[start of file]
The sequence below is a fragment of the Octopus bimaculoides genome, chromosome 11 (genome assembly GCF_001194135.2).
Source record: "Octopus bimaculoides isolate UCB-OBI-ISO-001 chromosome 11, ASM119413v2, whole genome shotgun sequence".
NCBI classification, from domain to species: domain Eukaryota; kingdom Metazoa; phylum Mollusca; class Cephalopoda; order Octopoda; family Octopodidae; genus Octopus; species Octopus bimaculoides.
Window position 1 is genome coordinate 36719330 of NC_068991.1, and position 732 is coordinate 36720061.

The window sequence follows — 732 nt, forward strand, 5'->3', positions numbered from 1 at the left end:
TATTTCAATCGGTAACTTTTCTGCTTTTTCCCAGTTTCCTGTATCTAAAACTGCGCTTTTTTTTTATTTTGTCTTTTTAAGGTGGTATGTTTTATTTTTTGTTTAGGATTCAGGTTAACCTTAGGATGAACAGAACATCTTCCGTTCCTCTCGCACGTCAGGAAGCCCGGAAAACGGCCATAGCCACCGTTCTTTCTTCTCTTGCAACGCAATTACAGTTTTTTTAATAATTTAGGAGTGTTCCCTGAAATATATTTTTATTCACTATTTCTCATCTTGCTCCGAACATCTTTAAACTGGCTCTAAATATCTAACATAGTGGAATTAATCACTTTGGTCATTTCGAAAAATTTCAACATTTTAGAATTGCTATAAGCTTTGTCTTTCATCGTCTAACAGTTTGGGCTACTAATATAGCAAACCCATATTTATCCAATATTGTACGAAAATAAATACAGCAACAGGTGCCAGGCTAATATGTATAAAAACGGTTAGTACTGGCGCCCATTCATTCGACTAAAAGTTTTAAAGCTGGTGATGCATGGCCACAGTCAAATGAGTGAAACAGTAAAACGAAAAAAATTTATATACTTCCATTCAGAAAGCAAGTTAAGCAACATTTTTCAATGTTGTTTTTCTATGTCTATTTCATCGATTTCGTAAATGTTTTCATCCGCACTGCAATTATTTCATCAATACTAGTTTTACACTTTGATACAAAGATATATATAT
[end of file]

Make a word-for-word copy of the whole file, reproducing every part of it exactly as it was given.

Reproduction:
The sequence below is a fragment of the Octopus bimaculoides genome, chromosome 11 (genome assembly GCF_001194135.2).
Source record: "Octopus bimaculoides isolate UCB-OBI-ISO-001 chromosome 11, ASM119413v2, whole genome shotgun sequence".
NCBI classification, from domain to species: domain Eukaryota; kingdom Metazoa; phylum Mollusca; class Cephalopoda; order Octopoda; family Octopodidae; genus Octopus; species Octopus bimaculoides.
Window position 1 is genome coordinate 36719330 of NC_068991.1, and position 732 is coordinate 36720061.

The window sequence follows — 732 nt, forward strand, 5'->3', positions numbered from 1 at the left end:
TATTTCAATCGGTAACTTTTCTGCTTTTTCCCAGTTTCCTGTATCTAAAACTGCGCTTTTTTTTTATTTTGTCTTTTTAAGGTGGTATGTTTTATTTTTTGTTTAGGATTCAGGTTAACCTTAGGATGAACAGAACATCTTCCGTTCCTCTCGCACGTCAGGAAGCCCGGAAAACGGCCATAGCCACCGTTCTTTCTTCTCTTGCAACGCAATTACAGTTTTTTTAATAATTTAGGAGTGTTCCCTGAAATATATTTTTATTCACTATTTCTCATCTTGCTCCGAACATCTTTAAACTGGCTCTAAATATCTAACATAGTGGAATTAATCACTTTGGTCATTTCGAAAAATTTCAACATTTTAGAATTGCTATAAGCTTTGTCTTTCATCGTCTAACAGTTTGGGCTACTAATATAGCAAACCCATATTTATCCAATATTGTACGAAAATAAATACAGCAACAGGTGCCAGGCTAATATGTATAAAAACGGTTAGTACTGGCGCCCATTCATTCGACTAAAAGTTTTAAAGCTGGTGATGCATGGCCACAGTCAAATGAGTGAAACAGTAAAACGAAAAAAATTTATATACTTCCATTCAGAAAGCAAGTTAAGCAACATTTTTCAATGTTGTTTTTCTATGTCTATTTCATCGATTTCGTAAATGTTTTCATCCGCACTGCAATTATTTCATCAATACTAGTTTTACACTTTGATACAAAGATATATATAT